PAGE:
Dori: Mayor is killing affordability in Seattle with new transportation plan

May 6, 2015, 12:11 PM | Updated: 1:35 pm

The City of Seattle wants to up the amount of funding transportation receives from taxes. (Josh Ker...

The City of Seattle wants to up the amount of funding transportation receives from taxes. (Josh Kerns/KIRO Radio)

(Josh Kerns/KIRO Radio)

Seattle’s mayor wants more taxes to pay for transportation.

Mayor Ed Murray announced a plan to ask Seattle residents to approve a $930 million transportation levy on Wednesday. That’s $30 million more than what was originally proposed and shows the hypocrisy of Murray and city administration, KIRO Radio’s Dori Monson said.

“It just continues the theme of too much is never enough,” Dori said. “They sold the last levy as essential.”

The new proposal would not increase the cost to taxpayers, according to the city. The additional funding committed to transportation comes from the projected increase in assessed value due to new construction.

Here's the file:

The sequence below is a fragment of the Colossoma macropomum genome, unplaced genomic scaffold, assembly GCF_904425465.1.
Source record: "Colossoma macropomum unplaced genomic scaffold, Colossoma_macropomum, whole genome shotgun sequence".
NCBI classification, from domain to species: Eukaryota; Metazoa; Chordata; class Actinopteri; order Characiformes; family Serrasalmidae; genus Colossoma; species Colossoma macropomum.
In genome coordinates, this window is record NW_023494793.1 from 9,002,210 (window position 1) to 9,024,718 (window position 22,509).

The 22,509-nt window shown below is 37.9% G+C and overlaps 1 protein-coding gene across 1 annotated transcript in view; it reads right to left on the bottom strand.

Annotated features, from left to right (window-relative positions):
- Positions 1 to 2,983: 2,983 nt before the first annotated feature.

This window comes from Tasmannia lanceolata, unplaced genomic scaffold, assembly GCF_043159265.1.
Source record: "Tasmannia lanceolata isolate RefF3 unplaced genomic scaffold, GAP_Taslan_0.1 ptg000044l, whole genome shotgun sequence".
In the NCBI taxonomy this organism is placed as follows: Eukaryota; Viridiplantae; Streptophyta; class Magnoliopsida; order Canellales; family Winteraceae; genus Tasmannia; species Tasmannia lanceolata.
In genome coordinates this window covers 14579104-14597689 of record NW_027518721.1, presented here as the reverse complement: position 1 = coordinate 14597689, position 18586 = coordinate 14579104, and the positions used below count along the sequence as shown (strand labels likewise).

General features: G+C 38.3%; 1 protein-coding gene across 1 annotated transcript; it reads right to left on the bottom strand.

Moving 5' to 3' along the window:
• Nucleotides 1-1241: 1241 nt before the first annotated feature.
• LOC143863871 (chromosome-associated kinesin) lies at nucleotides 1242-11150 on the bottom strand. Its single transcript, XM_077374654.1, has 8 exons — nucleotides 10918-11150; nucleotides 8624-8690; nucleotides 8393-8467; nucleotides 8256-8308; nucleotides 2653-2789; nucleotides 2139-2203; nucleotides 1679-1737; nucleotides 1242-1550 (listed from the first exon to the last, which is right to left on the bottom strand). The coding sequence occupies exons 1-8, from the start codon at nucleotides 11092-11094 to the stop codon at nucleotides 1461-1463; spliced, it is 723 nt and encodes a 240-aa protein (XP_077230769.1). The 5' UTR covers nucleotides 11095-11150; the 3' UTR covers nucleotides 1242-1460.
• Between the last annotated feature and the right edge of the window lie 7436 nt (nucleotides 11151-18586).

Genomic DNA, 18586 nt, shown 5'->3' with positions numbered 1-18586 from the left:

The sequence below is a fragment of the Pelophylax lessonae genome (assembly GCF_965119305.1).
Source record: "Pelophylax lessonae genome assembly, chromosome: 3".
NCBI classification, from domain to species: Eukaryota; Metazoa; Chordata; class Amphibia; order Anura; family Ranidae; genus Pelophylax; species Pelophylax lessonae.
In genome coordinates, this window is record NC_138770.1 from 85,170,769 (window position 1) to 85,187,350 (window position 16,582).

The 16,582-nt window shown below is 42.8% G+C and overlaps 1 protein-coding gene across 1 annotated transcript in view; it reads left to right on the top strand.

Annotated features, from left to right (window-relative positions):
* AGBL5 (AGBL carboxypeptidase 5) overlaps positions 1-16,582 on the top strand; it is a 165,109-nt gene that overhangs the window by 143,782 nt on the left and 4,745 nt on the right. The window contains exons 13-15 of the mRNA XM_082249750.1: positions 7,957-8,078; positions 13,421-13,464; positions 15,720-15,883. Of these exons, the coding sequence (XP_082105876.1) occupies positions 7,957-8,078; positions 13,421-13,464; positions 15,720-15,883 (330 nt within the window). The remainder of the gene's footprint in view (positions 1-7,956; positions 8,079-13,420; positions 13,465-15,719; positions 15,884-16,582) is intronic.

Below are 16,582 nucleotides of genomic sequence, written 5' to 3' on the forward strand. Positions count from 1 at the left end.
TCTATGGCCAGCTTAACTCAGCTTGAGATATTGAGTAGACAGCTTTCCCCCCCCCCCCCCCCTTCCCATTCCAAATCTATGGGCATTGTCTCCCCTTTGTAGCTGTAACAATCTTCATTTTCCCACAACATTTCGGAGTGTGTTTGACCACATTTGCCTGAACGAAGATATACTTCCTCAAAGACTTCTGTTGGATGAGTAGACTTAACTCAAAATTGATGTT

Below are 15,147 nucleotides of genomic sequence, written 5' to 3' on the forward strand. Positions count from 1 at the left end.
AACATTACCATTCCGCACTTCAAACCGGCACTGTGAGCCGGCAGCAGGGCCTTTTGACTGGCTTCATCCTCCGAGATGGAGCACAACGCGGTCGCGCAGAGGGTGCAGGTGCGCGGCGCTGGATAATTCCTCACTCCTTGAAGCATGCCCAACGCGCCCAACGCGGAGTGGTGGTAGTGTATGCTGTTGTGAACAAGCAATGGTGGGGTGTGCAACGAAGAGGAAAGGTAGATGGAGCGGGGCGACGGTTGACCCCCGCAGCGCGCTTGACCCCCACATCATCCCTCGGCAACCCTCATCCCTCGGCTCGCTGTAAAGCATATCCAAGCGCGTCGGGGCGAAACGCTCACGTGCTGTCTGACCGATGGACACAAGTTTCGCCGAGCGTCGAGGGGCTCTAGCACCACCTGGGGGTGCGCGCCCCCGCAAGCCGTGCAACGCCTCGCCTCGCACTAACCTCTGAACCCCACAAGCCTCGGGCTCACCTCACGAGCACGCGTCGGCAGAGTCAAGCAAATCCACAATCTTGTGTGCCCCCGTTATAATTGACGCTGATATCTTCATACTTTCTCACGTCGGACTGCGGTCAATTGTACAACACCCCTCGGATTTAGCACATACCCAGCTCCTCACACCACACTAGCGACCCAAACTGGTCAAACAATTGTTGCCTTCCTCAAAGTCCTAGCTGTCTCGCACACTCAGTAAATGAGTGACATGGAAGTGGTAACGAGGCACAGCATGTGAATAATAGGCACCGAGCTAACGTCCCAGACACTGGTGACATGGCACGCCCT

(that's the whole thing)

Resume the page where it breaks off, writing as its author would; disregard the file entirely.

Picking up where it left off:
The revised property tax levy to Move Seattle reflects community priorities expressed in nearly 8,000 comments received during numerous public meetings, coffee hours and an online survey that followed the release of the draft levy proposal in March, according to the city.

“This levy reflects the needs of our communities and improves the day-to-day realities of getting around our city,” Murray said. “Over the past several weeks, the people of Seattle told us that safety is the top priority. We will invest more in transit reliability and access, improved connections to light rail, and making it safer for people of all ages to walk in Seattle.”

But won’t increasing property taxes make Seattle less affordable than it is now? Dori points out that Mayor Murray says he wants to find ways to combat income inequality and unaffordable housing, but he’s increasing property taxes.

“I’d love to find out … Why he does things to make it worse,” Dori said.

There’s another concerning fact about the property tax increase: It’s not just property owners that will vote on it.

“There are thousands of people who are in apartments who are property tax exempt,” Dori said. “They have no skin in the game. They can vote for higher and higher taxes and not be affected at all.”

“Strap in,” Dori added. “It’s going to be a bumpy ride.”

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Dori: Mayor is killing affordability in Seattle with new transportation plan